‘He re­deemed him­self’

An­gelo Musi­tano wrote in a small book about find­ing God and mak­ing ‘amends for my mis­takes’ in ‘or­ga­nized crime’

The Hamilton Spectator - - FRONT PAGE - SU­SAN CLAIRMONT

“You’re not al­lowed to out­live your mis­takes.”

These are words I have heard crim­i­nal lawyer Dean Pa­que­tte ut­ter be­fore. He said them, once, when I was in­ter­view­ing him about a client who was found not guilty, but couldn’t shake the stigma of his ar­rest.

This time, Pa­que­tte’s words res­onate even more. They have a ter­ri­ble weight to them. He is speaking not just as a lawyer, but from a place far more per­sonal. He is talk­ing about his friend, An­gelo Musi­tano. Ang, as you surely know by now, is the mem­ber of the no­to­ri­ous or­ga­nized crime fam­ily who was gunned down in his own Wa­ter­down driveway Tues­day. He was pro­nounced dead 40 min­utes later at Hamil­ton Gen­eral Hos­pi­tal. Pa­que­tte was there, called by the Musi­tano fam­ily. “It’s a shame that all you read about now is what hap­pened 20 years ago,” says Pa­que­tte of the vast me­dia cov-

er­age of Ang’s mur­der. “He re­deemed him­self.”

In 1997, Ang and his older brother, Pat Musi­tano, were charged with the first-de­gree mur­ders of Hamil­ton crime boss Johnny “Pops” Pa­palia and his Ni­a­gara Falls lieu­tenant Car­men Bar­il­laro. Pa­que­tte rep­re­sented Pat while Ang — who was just 21 — was rep­re­sented by Toronto lawyer John Rosen.

In the end, Pat and Ang struck a deal, plead­ing to the lesser charge of con­spir­acy to com­mit mur­der in Bar­il­laro’s death.

Pa­que­tte got to know the brothers well. It was a re­la­tion­ship that be­came a friend­ship and stretched be­yond the court­room.

“I think Ang was a good soul,” Pa­que­tte says som­brely, not­ing he has left be­hind a lovely wife and three small chil­dren.

Other friends have said Ang, who was to turn 40 on Sun­day, had found God in re­cent years. Pa­que­tte says that, too. “It was trans­form­ing,” he says. Ang was young when he com­mit­ted his crimes, Pa­que­tte says and “he served his time and did all he had to do.” And yet, Hamil­ton won’t let his past go. His fam­ily name was an al­ba­tross around his neck.

That is what Pa­que­tte means when he speaks of not be­ing al­lowed to out­live mis­takes.

But there is an even more sin­is­ter im­pli­ca­tion, too, if Ang was tar­geted as re­venge for his old crimes.

Pat was al­ways very pro­tec­tive of his kid brother and it was tough for them to stay away from each other to com­ply with their pa­role con­di­tions after prison, says Pa­que­tte. But once those con­di­tions were lifted, “they re­sumed their close re­la­tion­ship. A lov­ing re­la­tion­ship.”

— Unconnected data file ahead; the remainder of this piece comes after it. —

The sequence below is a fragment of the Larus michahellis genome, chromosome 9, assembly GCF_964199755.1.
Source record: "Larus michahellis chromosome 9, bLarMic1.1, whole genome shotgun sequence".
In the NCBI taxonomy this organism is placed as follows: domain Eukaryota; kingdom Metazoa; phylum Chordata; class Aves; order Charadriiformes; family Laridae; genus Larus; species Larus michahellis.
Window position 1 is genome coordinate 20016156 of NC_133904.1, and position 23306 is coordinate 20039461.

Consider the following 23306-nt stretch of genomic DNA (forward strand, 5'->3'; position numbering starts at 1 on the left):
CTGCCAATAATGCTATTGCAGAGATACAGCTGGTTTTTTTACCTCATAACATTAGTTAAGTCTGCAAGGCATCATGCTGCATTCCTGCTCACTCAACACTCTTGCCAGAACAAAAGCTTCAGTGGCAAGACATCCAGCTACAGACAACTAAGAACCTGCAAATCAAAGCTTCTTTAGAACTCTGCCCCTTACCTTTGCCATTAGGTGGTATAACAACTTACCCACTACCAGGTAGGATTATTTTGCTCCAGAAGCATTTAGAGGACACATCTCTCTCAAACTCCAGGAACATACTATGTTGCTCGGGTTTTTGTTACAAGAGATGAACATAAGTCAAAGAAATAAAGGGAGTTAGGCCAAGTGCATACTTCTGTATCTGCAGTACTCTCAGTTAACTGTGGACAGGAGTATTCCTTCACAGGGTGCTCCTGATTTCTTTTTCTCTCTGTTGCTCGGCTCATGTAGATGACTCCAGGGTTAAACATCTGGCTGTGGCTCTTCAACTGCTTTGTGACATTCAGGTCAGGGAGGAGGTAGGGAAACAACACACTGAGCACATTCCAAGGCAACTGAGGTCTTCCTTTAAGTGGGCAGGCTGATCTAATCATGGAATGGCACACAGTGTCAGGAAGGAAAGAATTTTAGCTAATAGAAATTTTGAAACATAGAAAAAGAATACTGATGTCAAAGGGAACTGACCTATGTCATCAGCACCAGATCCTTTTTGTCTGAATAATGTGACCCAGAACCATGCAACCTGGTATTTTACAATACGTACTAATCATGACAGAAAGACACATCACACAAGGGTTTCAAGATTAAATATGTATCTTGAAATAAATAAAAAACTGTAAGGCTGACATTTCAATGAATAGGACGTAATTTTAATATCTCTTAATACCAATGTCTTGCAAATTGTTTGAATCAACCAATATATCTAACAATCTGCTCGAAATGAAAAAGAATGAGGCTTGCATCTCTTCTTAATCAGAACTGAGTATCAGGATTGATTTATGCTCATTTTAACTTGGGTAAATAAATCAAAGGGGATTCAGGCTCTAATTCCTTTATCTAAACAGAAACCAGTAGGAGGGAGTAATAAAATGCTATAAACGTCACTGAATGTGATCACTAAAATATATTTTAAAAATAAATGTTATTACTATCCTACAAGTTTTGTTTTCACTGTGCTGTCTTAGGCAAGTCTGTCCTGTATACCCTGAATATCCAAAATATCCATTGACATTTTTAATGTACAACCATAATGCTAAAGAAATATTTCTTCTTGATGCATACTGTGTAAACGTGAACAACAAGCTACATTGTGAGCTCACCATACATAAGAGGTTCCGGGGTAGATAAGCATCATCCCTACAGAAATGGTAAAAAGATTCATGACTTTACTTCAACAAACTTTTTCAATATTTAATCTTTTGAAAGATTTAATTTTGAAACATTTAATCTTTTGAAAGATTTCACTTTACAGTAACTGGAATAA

At Pat’s home on pretty St. Clair Boule­vard Wed­nes­day, black-clad mourn­ers ar­rived in a steady stream.

They gath­ered on the big front porch and lawn, greeting one an­other with tight em­braces.

One fam­ily mem­ber greeted me with an out­stretched hand and a firm hand­shake, seem­ing to know who I was be­fore I said a word.

“We re­ally have noth­ing to say right now,” he said po­litely. “I know you have a job to do, but we have noth­ing to say.”

In a small book re­cently pub­lished in con­nec­tion to a Chris­tian faith group he was in­volved with, Ang wrote his own tes­ti­mo­nial about the twists and turns his life has taken:

“There are some who will know me by my name alone and will re­call my past his­tory. There are those who will sit in judg­ment of me be­cause of my past, but these are the peo­ple who do not re­ally know me. If you don’t rec­og­nize my name, let me tell you a lit­tle about my life be­fore Christ.

“I was born into a fam­ily — not just any fam­ily, but ‘The Fam­ily.’ In other words, a fam­ily as­so­ci­ated with or­ga­nized crime.”

He writes of pick­ing up a friend’s Bi­ble, read­ing a pas­sage about “liv­ing to please God” and then driv­ing to a book store to buy his own Bi­ble.

“I made amends with God for my mis­takes and He blessed me with peace and love. It all boils down to love of self and love for one an­other and trust­ing in Him. That is the key to God’s grace.”

Above: De­tec­tives Jason Cat­tle, right, and Peter Thom probe Musi­tano’s home Wed­nes­day.

Left: A po­lice photo of Musi­tano from Novem­ber 1998


Po­lice tape still sur­rounds the home of An­gelo Musi­tano at 14 Ch­e­sa­peake Dr. in Wa­ter­down Wed­nes­day. He was fa­tally shot in his car in his driveway Tues­day afternoon in a killing that has the hall­marks of a mob hit.


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